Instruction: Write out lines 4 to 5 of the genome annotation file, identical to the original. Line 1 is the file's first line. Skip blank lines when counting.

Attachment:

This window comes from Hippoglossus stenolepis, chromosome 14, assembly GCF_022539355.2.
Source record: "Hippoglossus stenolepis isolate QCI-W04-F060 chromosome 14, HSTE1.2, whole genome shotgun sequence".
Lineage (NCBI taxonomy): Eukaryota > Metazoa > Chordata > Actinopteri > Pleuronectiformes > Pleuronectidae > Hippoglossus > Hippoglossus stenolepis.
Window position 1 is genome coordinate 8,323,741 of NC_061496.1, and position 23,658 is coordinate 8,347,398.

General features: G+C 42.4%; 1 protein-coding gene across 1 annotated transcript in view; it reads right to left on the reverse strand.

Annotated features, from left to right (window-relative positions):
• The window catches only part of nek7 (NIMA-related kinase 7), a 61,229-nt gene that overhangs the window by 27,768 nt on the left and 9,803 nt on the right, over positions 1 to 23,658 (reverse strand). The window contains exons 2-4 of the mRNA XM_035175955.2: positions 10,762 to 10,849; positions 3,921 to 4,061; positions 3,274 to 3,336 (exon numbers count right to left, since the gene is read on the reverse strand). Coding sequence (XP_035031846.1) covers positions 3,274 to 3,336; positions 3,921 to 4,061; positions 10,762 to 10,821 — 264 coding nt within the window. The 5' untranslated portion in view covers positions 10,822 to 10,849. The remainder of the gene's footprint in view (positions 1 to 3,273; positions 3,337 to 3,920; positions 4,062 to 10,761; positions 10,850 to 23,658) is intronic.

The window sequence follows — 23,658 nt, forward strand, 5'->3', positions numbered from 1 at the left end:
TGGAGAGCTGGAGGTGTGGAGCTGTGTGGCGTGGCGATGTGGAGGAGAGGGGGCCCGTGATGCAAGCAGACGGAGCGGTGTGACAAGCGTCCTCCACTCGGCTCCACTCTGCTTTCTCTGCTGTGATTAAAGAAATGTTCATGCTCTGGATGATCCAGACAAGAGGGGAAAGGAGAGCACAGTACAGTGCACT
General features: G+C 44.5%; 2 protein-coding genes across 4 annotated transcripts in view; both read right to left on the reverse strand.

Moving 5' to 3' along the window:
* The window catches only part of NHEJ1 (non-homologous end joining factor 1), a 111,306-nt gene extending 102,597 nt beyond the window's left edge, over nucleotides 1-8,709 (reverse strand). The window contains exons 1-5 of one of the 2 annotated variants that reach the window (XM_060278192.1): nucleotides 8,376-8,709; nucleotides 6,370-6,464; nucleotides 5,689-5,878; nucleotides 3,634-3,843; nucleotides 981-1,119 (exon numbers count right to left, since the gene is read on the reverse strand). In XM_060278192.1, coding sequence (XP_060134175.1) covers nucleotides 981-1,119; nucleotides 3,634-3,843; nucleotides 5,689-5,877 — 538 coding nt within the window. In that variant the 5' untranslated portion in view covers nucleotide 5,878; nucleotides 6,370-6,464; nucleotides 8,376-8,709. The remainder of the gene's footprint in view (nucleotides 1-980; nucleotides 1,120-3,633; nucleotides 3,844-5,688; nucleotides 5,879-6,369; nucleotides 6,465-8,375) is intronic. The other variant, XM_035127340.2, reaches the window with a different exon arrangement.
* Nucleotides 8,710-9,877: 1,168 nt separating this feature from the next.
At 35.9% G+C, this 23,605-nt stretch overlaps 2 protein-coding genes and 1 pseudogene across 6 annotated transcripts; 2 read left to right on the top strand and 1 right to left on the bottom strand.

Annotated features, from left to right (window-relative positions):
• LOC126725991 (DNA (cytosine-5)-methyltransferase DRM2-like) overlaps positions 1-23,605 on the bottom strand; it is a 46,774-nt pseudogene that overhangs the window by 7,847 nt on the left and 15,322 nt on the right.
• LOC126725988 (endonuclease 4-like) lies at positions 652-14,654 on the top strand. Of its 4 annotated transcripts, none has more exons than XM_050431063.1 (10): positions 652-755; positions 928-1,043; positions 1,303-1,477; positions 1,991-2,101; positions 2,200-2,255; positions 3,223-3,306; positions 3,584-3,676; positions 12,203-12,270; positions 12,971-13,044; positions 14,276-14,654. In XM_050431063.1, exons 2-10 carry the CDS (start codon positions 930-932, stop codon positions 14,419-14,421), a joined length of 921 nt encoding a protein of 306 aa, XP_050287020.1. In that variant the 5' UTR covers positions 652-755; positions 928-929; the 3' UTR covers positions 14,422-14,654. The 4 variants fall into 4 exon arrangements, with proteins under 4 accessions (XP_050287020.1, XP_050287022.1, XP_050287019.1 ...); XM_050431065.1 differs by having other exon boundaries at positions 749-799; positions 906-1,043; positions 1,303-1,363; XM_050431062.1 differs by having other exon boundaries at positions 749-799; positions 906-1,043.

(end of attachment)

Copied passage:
Window position 1 is genome coordinate 8,323,741 of NC_061496.1, and position 23,658 is coordinate 8,347,398.

General features: G+C 42.4%; 1 protein-coding gene across 1 annotated transcript in view; it reads right to left on the reverse strand.